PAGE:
I vaguely remember seeing the film adaptation of Howards (no apostrophe-s!) End
decades ago. I don’t remember much about the plot, I just vaguely (mis)remembered it as a story of some mad old biddy giving a house to Emma Thompson. I suppose if you must give away a house to someone Emma Thompson is not a bad choice, she is pretty cool. Anyway, after recently reading [b: A Room with a View|3087|A Room with a View|E.M. Forster|https://d.gr-assets.com/books/1388781285s/3087.jpg|4574872] and [b: The Machine Stops|4711854|The Machine Stops |E.M. Forster|https://d.gr-assets.com/books/1347943820s/4711854.jpg|4776249] I have added E.M. Forster to my much coveted list of favorite classic authors (he missed my sci-fi list by a hair, having written only one novella, albeit an excellent one).
The nice lady who gives away the eponymous Howards End
house is not an old biddy at all. She is roughly the same age as myself and is actually one of the least annoying characters in the book so I will retract both “old” and “biddy”. She is in poor health though and after spending some time with the kindly, friendly, clever and generally awesome Margaret Schlegel decided to write a note in pencil expressing her wish to give the house to her friend upon her death. This sounds like a ridiculous premise for a novel but Forster knew very well such a note would not be legally binding and the book is not about some kind of legal battle for the house, besides Margaret has no idea of the brief existence of the note until almost the end of the book.
What Howards End
is really about (unless I am very much mistaken) is social classes and their perception and relation to each other. The central characters represent the intellectual, the materialistic, and the poor. Their interactions in this book are on the whole not a happy one even though Margaret marries the stuffy businessman Henry Wilcox (whose wife – who is not an old biddy –snuffs it fairly early in the book). The book is not particularly densely plotted and any further description of the storyline seems like spoiler to me. Certainly it is full of themes and symbolisms about social classes, culture vs practicality etc. but as a reader I am more interested in the readability of it, the themes always come after the story for me. I find Howards End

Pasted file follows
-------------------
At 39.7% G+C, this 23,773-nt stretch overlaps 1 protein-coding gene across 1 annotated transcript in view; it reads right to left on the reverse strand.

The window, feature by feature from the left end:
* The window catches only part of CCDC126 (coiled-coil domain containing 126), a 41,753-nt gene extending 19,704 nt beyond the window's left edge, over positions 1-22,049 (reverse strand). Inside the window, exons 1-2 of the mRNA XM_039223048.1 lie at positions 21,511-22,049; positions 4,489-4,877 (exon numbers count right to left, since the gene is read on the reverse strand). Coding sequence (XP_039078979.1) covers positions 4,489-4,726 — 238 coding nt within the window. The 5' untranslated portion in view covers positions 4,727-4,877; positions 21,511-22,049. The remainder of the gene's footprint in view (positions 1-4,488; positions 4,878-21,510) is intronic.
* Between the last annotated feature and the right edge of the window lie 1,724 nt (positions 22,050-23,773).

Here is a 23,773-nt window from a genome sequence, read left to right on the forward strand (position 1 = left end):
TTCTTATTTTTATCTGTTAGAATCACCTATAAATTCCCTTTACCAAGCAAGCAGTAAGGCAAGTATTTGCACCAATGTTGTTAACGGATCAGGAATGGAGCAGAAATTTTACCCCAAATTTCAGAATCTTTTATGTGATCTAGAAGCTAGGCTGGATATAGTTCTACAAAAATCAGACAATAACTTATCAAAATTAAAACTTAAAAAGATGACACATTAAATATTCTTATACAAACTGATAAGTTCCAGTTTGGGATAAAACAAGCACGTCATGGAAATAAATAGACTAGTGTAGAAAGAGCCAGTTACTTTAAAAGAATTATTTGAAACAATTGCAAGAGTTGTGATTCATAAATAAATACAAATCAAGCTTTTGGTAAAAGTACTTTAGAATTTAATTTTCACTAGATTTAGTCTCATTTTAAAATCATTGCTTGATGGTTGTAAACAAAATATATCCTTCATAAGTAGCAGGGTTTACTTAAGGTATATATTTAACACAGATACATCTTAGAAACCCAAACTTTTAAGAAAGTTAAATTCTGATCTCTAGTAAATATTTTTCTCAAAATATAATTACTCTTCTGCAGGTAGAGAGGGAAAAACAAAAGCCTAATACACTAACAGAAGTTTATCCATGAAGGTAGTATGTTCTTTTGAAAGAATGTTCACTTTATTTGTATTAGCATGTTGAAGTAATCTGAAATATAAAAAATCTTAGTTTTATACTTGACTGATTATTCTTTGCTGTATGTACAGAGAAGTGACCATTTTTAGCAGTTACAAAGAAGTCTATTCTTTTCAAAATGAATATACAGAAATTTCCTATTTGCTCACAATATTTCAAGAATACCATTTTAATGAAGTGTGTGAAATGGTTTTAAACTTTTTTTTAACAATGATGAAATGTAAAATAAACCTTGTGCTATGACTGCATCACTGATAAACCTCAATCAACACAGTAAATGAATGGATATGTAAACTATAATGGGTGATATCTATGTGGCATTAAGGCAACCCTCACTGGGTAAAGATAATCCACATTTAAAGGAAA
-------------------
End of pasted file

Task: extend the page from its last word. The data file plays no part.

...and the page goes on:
to be immensely readable and never drag at any time even though nothing much seems to happen in it; quite a triumphant achievement by Forster I think.
I enjoy reading Forster’s observations of different kinds of people, their “lights and shades” as he puts it. The awkward romance between the two main characters who have nothing in common is peculiarly charming, especially when Henry, a man devoid of passion, tries to express touchy feely sentiments. The prose is characteristically top notch. I like Margaret’s notion of taming the stiff upper lipped Henry:“She might yet be able to help him to the building of the rainbow bridge that should connect the prose in us with the passion. Without it we are meaningless fragments, half monks, half beasts, unconnected arches that have never joined into a man.”
It can’t be easy constructing rainbow bridges. I don’t have a lot more to say about Howards End
really because it is all about the characters, even the titular house is a character of sorts. Once you get to know these characters, their idiosyncrasies become quite absorbing. Anyway, I have no problem recommending this book, I enjoyed it from beginning to end. If you like characters study novels set in the Edwardian era this one is for you.
Audiobook: I listened to the free Librivox edition
, beautifully read (as always) by Elizabeth Klett, who is one of the very best readers on there. Thank you very much!
I feel like I ought to rate it at 4 stars because I'm always throwing 5 stars about, but I can't think what to deduct the one star for.